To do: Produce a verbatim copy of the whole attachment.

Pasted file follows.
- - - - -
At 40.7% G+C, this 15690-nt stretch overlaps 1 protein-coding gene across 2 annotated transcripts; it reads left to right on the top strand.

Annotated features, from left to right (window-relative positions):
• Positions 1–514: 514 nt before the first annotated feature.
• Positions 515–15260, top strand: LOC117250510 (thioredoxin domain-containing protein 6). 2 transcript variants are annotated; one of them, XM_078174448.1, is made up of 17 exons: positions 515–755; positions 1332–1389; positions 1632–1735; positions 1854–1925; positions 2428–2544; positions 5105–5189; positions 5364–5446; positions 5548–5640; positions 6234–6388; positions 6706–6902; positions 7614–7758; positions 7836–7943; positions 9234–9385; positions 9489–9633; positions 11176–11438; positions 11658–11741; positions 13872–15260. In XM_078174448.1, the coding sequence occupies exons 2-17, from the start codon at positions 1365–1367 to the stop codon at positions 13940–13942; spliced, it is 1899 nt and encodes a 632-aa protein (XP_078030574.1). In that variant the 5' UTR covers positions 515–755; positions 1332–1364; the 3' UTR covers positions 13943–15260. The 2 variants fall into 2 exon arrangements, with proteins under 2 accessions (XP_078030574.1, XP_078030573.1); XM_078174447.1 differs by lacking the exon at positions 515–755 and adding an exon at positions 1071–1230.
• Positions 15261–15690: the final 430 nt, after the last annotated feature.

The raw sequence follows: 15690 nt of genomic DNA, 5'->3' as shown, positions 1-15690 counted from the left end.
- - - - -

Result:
At 40.7% G+C, this 15690-nt stretch overlaps 1 protein-coding gene across 2 annotated transcripts; it reads left to right on the top strand.

Annotated features, from left to right (window-relative positions):
• Positions 1–514: 514 nt before the first annotated feature.
• Positions 515–15260, top strand: LOC117250510 (thioredoxin domain-containing protein 6). 2 transcript variants are annotated; one of them, XM_078174448.1, is made up of 17 exons: positions 515–755; positions 1332–1389; positions 1632–1735; positions 1854–1925; positions 2428–2544; positions 5105–5189; positions 5364–5446; positions 5548–5640; positions 6234–6388; positions 6706–6902; positions 7614–7758; positions 7836–7943; positions 9234–9385; positions 9489–9633; positions 11176–11438; positions 11658–11741; positions 13872–15260. In XM_078174448.1, the coding sequence occupies exons 2-17, from the start codon at positions 1365–1367 to the stop codon at positions 13940–13942; spliced, it is 1899 nt and encodes a 632-aa protein (XP_078030574.1). In that variant the 5' UTR covers positions 515–755; positions 1332–1364; the 3' UTR covers positions 13943–15260. The 2 variants fall into 2 exon arrangements, with proteins under 2 accessions (XP_078030574.1, XP_078030573.1); XM_078174447.1 differs by lacking the exon at positions 515–755 and adding an exon at positions 1071–1230.
• Positions 15261–15690: the final 430 nt, after the last annotated feature.

The raw sequence follows: 15690 nt of genomic DNA, 5'->3' as shown, positions 1-15690 counted from the left end.